potential harm; (3) [t]he likelihood that the potential harm will occur; and (4) [t]he imminence of
the potential harm.”39
Plaintiff contends that a reasonable person could find that Defendant failed to conduct a
meaningful individual assessment of his ability to safely perform his job functions. He claims
that the person who issued the restrictions did not know about the essential functions of his
position and issued them without examining him. He also contends that since the restrictions are
permanent, Defendant did not factor in his treatment and possibility of future treatment.
Jarvis, 500 F.3d at 1122 (relying on Bragdon v. Abbott, 524 U.S. 624 (1998)).
Id. (citing 29 C.F.R. § 1630.2(r)).
29 C. F.R. § 1630.2(r).
Defendant, however, provides evidence that it conducted an individualized assessment.
Dr. Lewis, Defendant’s Associate Medical Director, first reviewed Plaintiff’s medical records
and drafted a fitness-for-duty determination. In this assessment, Dr. Lewis issued work
restrictions based on the nature of Plaintiff’s recurrent conditions, their lack of control, and their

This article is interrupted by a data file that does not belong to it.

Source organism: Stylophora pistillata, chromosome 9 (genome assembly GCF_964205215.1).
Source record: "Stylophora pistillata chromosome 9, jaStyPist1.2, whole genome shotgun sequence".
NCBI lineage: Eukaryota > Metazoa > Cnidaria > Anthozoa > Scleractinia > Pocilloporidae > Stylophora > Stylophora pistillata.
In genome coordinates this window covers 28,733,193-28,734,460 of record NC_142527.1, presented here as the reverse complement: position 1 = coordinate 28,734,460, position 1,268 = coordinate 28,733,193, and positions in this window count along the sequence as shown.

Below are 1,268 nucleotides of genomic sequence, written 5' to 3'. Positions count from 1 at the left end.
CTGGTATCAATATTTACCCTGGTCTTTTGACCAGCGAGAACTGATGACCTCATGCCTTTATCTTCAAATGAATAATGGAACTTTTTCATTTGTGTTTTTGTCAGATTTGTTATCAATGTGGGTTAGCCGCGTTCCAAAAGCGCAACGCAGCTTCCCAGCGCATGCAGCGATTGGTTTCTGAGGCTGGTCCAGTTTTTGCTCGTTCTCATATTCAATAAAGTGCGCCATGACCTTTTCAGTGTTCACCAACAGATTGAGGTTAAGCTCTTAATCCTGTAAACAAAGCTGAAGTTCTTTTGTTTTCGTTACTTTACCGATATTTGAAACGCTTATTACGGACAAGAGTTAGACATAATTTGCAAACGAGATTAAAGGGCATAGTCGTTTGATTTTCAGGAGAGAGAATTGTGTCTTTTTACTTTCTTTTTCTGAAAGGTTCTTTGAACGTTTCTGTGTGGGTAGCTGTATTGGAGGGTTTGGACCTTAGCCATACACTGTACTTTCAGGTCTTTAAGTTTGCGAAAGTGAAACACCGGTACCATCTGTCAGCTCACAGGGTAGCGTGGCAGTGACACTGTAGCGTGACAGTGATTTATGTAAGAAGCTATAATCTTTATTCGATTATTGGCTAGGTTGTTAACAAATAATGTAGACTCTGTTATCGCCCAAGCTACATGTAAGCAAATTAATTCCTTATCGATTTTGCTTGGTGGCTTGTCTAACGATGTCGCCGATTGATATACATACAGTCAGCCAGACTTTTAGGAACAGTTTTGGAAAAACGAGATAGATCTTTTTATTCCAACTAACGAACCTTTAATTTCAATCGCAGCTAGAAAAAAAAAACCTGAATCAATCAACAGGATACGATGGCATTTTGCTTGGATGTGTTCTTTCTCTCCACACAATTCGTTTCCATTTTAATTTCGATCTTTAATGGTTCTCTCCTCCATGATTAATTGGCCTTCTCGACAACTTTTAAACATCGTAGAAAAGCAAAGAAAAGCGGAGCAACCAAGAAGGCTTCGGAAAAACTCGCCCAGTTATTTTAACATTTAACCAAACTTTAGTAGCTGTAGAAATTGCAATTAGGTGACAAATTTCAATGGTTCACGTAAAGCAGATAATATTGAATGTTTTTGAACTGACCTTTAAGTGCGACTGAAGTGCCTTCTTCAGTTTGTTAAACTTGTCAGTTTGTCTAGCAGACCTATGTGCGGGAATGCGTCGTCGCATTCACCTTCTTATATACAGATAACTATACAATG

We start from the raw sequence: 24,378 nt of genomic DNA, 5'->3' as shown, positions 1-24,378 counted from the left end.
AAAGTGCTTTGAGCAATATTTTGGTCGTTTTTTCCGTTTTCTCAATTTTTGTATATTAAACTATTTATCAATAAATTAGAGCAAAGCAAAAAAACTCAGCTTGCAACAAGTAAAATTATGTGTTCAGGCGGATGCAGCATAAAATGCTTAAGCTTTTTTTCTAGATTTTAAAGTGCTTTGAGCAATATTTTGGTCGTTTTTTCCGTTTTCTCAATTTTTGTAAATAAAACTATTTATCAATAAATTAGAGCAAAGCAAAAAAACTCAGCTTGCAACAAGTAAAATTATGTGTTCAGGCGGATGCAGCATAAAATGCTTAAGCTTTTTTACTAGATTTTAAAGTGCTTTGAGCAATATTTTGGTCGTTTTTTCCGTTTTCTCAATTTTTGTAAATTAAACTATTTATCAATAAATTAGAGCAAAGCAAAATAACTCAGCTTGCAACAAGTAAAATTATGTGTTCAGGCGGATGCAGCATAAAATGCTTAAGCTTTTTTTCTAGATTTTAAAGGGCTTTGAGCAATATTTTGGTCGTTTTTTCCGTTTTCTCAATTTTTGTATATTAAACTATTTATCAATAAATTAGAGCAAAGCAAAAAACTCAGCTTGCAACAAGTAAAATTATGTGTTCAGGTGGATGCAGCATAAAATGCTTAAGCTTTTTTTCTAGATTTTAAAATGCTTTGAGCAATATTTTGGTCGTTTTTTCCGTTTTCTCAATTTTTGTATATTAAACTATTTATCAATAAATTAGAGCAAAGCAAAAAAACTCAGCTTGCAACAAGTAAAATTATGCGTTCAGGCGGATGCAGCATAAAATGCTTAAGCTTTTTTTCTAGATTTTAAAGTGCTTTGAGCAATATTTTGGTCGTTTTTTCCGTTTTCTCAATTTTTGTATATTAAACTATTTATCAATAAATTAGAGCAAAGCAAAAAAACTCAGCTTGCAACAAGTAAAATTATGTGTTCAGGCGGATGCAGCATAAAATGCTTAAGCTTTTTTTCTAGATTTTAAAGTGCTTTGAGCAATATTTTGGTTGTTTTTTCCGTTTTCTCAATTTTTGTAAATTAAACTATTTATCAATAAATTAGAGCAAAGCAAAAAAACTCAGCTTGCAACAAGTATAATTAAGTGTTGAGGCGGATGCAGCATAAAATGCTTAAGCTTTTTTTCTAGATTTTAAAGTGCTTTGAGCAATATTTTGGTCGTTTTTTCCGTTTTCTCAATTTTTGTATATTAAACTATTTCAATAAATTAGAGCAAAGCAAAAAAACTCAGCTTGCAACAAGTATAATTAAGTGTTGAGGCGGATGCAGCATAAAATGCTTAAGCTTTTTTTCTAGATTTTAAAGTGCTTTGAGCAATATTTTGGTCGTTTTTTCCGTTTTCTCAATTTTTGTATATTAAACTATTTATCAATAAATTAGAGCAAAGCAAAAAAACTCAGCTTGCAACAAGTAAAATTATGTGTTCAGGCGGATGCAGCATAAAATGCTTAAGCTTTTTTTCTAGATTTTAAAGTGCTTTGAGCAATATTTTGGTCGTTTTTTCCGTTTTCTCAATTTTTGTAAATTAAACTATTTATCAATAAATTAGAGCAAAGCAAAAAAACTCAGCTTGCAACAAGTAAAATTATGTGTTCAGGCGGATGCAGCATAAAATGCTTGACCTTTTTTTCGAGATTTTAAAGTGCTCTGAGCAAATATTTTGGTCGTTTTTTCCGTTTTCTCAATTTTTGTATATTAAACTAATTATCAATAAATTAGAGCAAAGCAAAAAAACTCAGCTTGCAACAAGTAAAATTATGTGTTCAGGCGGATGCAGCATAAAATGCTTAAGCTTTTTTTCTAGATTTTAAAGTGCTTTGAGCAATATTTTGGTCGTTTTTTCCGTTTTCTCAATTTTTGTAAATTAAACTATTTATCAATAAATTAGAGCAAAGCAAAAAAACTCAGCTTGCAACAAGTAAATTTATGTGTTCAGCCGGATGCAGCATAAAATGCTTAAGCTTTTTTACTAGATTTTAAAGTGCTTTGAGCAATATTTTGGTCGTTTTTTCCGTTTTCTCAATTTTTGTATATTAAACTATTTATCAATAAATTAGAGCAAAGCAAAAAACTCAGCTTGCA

recent manifestation in a suicide attempt. To the extent Plaintiff contends that Dr. Lewis did not
know about the essential functions of Plaintiff’s position, the deposition testimony cited by
Plaintiff does not support this contention.
In addition, Dr. Holland, Defendant’s Chief Medical Officer, finalized the fitness-forduty determination. Dr. Holland reviewed Plaintiff’s medical records and history. Although Dr.
Holland did not examine Plaintiff, he had the benefit of Plaintiff’s medical records. He noted
that Plaintiff had been diagnosed with severe alcohol use disorder with ongoing problems with
depression and anxiety.
Furthermore, both Dr. Lewis and Dr. Holland appeared to have reasonably considered
Plaintiff’s treatment and possibility of future treatment. In determining whether to impose
permanent restrictions, they noted the recurrent nature of Plaintiff’s conditions and Plaintiff’s
lack of control when his alcohol use and depression would recur. They noted his recent suicide
attempt, and the concern that his alcohol use disorder and depression would recur, along with his
propensity towards self-harm, in a situation where his intent to harm himself could seriously
jeopardize him as well as others. Dr. Holland specifically noted that while the medical
conditions were currently being treated with medications and therapy, there was a likelihood that